Easy Ways to End Childhood Constipation
Constipation can cause children a lot of discomfort—and parents a lot of concern. But childhood constipation is very easy for parents to handle and prevent with simple strategies.
Constipation means that bowel movements happen less than 2 times a week, and stool has become hard, dry, and difficult or painful to pass. Constipation is common in children and can happen at any age.
A diet that lacks liquids and fiber can cause childhood constipation. But it can also occur if children wait too long to go to the bathroom. Children might delay bowel movements for a wide variety of reasons. For instance, they may do so if they:
Have had painful bowel movements in the past
Feel stressed about potty training
Would rather not interrupt playtime with a potty break
Sometimes constipation results from an illness, such as diabetes, or certain medicines, including antacids.
What parents can do
Parents can help prevent and relieve most cases of constipation by making sure their child’s daily diet includes plenty of water and other fluids (such as clear soups). Also, encourage them to eat higher-fiber foods. Fiber speeds the passage of food and waste through the digestive system. Good sources of fiber include fruits, vegetables, and whole grains (such as whole wheat bread, pasta, oatmeal, and cereal).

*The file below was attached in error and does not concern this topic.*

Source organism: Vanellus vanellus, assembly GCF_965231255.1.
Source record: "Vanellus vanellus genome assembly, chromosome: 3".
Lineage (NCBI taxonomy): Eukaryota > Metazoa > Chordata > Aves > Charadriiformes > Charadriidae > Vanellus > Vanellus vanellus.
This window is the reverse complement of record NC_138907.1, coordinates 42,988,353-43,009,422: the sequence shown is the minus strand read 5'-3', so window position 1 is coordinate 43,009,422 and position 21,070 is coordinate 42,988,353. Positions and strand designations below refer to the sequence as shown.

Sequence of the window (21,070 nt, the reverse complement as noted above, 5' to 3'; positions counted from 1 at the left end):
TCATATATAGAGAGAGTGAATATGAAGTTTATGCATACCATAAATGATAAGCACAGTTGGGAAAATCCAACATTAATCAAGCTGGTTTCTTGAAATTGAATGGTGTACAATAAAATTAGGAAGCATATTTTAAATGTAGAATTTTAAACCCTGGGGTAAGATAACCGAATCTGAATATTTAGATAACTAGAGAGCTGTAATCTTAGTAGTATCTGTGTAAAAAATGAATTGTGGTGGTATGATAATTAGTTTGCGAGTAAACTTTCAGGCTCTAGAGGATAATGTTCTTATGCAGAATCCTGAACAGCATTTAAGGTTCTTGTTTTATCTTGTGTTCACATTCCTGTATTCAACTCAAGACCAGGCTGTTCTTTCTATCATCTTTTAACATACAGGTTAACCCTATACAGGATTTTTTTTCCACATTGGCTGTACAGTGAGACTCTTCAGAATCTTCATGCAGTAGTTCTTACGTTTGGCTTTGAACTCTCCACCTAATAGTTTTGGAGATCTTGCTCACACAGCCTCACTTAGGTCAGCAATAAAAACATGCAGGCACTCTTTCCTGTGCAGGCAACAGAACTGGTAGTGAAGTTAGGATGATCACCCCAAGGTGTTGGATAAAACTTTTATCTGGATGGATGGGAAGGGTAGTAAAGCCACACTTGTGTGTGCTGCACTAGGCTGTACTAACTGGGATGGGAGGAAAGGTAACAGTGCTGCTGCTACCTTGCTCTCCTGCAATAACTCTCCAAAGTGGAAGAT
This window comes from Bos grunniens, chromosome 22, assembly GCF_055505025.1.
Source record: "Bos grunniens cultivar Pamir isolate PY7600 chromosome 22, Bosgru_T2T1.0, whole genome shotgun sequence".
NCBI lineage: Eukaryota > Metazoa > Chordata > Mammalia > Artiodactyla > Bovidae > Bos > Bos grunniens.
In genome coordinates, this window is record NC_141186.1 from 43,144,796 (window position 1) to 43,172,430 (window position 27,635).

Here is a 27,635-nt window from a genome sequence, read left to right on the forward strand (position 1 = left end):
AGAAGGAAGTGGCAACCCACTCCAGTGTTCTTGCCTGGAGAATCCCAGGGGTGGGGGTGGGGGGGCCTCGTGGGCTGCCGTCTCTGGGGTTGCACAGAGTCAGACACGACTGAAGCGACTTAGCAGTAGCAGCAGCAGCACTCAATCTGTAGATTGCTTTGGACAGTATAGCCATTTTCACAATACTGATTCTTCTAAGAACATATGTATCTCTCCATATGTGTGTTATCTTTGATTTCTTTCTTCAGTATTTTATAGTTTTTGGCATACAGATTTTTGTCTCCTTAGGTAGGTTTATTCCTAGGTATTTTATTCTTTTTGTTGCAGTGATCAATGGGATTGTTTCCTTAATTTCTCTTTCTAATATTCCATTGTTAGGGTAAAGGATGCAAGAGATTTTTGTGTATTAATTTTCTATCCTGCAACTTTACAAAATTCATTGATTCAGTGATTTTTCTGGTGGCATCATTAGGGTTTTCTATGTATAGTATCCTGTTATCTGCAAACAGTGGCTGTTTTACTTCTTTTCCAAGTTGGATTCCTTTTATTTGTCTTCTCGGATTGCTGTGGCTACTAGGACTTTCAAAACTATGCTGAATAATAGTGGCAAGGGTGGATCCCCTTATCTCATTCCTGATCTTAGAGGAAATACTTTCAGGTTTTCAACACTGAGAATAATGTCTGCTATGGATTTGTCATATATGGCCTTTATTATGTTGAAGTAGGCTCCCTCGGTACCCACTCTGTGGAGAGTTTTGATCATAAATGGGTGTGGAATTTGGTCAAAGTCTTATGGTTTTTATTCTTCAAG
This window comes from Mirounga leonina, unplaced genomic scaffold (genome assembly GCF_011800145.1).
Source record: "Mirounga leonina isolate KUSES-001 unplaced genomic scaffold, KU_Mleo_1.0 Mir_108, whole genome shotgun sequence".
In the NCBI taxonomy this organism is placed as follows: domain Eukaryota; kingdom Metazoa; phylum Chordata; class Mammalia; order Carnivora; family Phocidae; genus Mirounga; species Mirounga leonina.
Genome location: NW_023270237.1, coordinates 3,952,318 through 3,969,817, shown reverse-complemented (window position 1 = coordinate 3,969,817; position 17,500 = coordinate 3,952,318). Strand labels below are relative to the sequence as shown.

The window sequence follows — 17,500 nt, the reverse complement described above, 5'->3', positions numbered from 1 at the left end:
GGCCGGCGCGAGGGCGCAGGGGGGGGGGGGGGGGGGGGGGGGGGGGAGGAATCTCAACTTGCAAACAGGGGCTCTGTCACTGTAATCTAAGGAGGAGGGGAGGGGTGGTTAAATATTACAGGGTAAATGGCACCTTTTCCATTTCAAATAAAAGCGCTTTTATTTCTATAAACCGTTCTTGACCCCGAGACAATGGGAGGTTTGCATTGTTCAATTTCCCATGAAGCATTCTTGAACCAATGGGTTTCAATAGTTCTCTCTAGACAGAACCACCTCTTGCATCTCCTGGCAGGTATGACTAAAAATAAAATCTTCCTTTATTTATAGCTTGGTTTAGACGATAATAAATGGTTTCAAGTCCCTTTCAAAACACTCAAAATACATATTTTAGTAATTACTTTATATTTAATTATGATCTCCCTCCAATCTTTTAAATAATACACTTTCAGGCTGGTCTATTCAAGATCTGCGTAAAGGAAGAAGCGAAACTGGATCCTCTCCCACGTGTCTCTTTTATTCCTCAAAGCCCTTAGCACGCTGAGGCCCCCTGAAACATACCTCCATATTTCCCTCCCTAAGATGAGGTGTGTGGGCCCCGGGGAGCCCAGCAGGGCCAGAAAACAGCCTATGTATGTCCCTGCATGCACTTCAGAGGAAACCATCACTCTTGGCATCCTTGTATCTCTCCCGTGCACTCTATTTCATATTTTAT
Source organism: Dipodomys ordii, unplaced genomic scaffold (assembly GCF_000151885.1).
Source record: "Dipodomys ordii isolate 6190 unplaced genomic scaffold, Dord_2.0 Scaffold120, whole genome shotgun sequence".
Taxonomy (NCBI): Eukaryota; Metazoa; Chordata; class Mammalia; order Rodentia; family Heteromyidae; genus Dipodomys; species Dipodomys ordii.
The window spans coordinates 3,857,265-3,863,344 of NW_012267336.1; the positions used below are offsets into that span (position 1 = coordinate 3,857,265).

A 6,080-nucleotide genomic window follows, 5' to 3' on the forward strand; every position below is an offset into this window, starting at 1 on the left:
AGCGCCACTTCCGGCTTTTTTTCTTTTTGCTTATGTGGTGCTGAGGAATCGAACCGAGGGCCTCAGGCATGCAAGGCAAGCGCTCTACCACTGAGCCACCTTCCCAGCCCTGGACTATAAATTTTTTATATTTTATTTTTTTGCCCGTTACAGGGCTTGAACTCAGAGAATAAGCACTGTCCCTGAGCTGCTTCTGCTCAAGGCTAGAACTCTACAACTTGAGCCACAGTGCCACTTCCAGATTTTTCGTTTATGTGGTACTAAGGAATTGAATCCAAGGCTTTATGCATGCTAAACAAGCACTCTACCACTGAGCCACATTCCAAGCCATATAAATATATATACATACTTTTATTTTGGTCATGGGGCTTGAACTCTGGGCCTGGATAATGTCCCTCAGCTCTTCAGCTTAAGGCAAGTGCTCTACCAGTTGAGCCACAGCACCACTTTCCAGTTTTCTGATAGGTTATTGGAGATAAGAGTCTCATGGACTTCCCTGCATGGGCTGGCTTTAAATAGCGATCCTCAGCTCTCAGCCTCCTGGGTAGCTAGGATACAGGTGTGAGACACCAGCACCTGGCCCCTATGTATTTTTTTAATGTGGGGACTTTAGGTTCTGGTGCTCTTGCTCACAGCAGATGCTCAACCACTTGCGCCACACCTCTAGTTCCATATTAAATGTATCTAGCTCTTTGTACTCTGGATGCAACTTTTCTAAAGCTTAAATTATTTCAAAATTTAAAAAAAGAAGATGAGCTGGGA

The following healthy tips can also help avert childhood constipation:
Promote regular physical activity. Kids need at least 1 hour of exercise each day.
Limit fatty foods. Large amounts of meats and sweets in your child’s diet may cause constipation.
Establish good bathroom habits early. Make sure your child knows not to delay a bowel movement. Also, watch for signs that your toddler may need to have one, such as rocking up and down on toes. Teach your child to tell you when they have to use the bathroom. Never force toilet training, and be patient as children master the challenge.
If bouts of constipation last longer than 2 weeks, talk with your child’s pediatrician. Also, see the pediatrician if you notice blood in your child’s stools, on toilet paper, or leaking from your child’s rectum.